SIDNER (voice-over): In this moment in the decades-long conflict, no one here can see how anyone will be able to live in peace anytime soon.


LYNDA KINKADE, CNN ANCHOR: That was CNN's Sarah Sidner reporting there.

Well, the Queen of Jordan says there is a quote, "glaring double standard" in the world's reaction to the Israel Hamas conflict. During an exclusive interview with CNN's Christiane Amanpour, Queen Rania said Western leaders condemned the October 7th Hamas attack and stood by Israel, but have not called for a ceasefire when it comes to Israel's bombing of Gaza. She also said Palestinians in Gaza are facing a terrible choice.


CHRISTIANE AMANPOUR, CNN CHIEF INTERNATIONAL ANCHOR: I want to ask you about what Jordan has said and your husband, the King, has said, that there has been anyway an attempt or suggestion to move Palestinians who are trying to seek safety either into Egypt or into Jordan, your country. And the King has said, this is a red line. I think the plan by certain of the usual suspects to try and create de facto issues on the ground. No refugees in Jordan, no refugees in Egypt.


QUEEN RANIA AL ABDULLAH, JORDAN: Well, look, the people of Gaza now are facing two choices. Either they leave or they face death or collective punishment. So essentially, they're giving a choice between expulsion or extermination, between ethnic cleansing and genocide. And no people should be given, have to face that kind of choice.

And what my husband was referring to is the people of Palestine should not -- of Gaza should not be forced to be moved again. Most of the residents of Gaza are already refugees. And right now, at least a million have been displaced from their homes. So we do not want another mass displacement of Palestinians, like what happened at the Nakba in 1948. And that's what my husband meant about this being a red line. The Palestinians have the right to remain on their land.


KINKADE: In Aqbal, the catastrophe that Queen Rania mentioned is the word that Palestinians used to describe how an estimated 750,000 people from Arab communities were forced from their home when the state of Israel was created in 1948.

Well the gruesome attack on October 7 took Israeli officials by surprise. But communities near the border with Gaza say the government should have been aware of a growing threat from Hamas.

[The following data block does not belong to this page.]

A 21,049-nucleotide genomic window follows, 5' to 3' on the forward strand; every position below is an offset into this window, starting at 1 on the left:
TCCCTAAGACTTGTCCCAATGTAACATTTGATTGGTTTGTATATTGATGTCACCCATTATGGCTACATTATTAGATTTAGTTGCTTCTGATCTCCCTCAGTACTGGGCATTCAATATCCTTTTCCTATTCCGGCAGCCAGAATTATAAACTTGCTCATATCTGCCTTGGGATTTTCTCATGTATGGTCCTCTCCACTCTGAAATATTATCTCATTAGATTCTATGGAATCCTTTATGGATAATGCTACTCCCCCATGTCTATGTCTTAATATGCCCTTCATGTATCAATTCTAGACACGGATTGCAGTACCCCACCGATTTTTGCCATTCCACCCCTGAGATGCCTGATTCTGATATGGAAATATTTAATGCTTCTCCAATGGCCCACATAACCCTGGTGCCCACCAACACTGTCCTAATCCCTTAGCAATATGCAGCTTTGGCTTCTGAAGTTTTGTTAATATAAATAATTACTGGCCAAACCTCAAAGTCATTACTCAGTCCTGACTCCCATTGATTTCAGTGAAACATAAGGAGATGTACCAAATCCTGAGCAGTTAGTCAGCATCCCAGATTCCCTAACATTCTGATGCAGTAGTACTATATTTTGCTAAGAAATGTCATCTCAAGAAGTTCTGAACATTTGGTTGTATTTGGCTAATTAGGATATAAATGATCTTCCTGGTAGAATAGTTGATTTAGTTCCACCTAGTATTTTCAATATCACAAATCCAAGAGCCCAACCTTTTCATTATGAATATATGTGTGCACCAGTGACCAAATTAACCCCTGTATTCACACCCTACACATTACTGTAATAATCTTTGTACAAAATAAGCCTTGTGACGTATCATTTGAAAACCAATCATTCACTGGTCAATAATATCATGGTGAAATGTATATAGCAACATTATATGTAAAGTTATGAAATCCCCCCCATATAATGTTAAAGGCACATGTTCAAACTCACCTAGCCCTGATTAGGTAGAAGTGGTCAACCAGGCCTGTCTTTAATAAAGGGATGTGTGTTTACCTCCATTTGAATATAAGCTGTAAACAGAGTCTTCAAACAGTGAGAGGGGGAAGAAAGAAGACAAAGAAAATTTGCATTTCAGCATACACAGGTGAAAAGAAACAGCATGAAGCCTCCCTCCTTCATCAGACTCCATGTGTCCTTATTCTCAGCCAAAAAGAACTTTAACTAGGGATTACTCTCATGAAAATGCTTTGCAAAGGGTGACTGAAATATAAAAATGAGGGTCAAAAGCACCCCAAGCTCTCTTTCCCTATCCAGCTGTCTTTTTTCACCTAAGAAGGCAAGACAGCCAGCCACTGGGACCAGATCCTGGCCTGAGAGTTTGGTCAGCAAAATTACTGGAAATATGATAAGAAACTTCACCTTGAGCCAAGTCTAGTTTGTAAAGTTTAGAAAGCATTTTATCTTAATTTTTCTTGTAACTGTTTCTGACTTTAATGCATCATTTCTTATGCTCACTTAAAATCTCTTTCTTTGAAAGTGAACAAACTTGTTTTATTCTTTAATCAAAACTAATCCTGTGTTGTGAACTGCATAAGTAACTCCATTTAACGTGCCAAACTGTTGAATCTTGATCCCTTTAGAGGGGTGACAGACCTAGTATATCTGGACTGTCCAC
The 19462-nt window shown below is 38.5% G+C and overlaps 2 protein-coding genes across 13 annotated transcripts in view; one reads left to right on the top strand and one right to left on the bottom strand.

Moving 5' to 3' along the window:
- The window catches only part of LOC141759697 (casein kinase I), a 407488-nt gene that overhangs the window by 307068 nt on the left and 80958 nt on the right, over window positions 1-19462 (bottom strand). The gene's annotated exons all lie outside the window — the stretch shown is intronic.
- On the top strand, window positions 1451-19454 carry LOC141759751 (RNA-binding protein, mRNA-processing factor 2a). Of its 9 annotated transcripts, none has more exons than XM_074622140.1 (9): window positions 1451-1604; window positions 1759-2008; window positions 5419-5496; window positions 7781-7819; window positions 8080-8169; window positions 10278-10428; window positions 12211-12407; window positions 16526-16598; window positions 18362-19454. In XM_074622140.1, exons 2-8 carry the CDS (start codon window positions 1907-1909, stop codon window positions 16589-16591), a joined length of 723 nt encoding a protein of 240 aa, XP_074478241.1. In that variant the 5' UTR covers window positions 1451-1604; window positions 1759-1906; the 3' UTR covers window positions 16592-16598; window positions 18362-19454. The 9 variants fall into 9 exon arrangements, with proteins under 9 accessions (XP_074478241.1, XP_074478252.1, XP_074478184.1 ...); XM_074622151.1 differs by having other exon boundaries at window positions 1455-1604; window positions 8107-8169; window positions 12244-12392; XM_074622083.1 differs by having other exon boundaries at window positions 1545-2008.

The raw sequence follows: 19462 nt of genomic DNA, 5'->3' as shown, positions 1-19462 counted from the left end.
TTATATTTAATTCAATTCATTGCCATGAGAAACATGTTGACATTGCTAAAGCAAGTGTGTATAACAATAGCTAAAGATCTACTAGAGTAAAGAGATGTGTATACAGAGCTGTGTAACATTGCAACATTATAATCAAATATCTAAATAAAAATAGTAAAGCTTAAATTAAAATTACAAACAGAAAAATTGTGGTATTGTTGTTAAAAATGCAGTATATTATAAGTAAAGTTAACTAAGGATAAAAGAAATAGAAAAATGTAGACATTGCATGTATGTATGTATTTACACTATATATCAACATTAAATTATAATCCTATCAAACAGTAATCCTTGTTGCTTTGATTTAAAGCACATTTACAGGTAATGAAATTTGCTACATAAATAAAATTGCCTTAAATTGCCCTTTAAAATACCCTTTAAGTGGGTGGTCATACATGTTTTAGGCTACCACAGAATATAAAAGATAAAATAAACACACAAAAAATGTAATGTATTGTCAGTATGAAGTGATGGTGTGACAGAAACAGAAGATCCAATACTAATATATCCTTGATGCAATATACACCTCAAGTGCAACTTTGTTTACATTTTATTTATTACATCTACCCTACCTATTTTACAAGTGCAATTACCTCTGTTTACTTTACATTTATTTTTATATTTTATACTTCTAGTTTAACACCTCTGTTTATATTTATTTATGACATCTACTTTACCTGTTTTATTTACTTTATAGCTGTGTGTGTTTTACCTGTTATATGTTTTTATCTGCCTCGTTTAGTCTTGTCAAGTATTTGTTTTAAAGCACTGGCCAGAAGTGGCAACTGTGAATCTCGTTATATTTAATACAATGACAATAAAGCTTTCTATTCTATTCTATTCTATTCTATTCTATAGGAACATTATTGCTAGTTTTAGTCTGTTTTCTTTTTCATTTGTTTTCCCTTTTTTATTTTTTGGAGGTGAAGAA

Jeremy Diamond visited a community where terrorists arrived on paragliders, and a warning that some of the video in this report is graphic.


JEREMY DIAMOND, CNN CORRESPONDENT (voice-over): On that day, Hamas delivered death on paragliders. As seen in this exclusive video obtained by CNN, Hamas militants landed here, in Netiv Haasara, killing 20 people in this community of just 800.

HILA FENLON, NETIV HAASARA RESIDENT: This is Yaakobi and Bila Inon. That used to be like an American-style wooden house.

DIAMOND (voice-over): Now this is all that remains.

(on-camera): They were at home that fateful Saturday morning when Hamas terrorists burned their house to the ground, firing a rocket- propelled grenade or a shoulder-fired missile here. Yaakobi's remains were found charred inside. All they found of Bila were her teeth.

(voice-over): Hila Fenlon has called Netiv HaAsara home since she was a child, living within a few hundred feet of Gaza.

(on-camera): And now we can see here that there's smoke from Gaza.

FENLON: Gaza is very close to us.

DIAMOND (voice-over): Now, after surviving the October 7 attacks, she wants the world to know what happened here.

FENLON: It's a small community. Everybody knows each other. We know every person that lost his life here, and there were 20 of them. We went to three, four, five funerals a day. When eventually they brought them to be buried.

DIAMOND (voice-over): This is her first time inside Nurit and Alon Berger's home since the attacks. Her first time seeing where her friend Nureet was killed.

FENLON: Oh, I can't take it. It's too difficult for me.

DIAMOND (on-camera): This is where Nureet Berger lived her final moments. She died after these Hamas terrorists attacked this house from the outside. And as she was sitting there dying, her daughters, her three daughters, and her husband, they went into this room. Were told that they left this door slightly ajar, hoping that the terrorists wouldn't think anyone was in here because the door wasn't closed. And they hid here, in this corner, two of the daughters injured by shrapnel and by bullets.

(voice-over): For 40 minutes, they didn't make a sound, waiting for the men who murdered their mother to leave their home.

FENLON: I feel responsible to tell their story because I know today, I mean it's been two weeks today after that damn Saturday that our life turned into this. And I believe the world forgotten already.

DIAMOND (voice-over): Today, telling that story looks like this.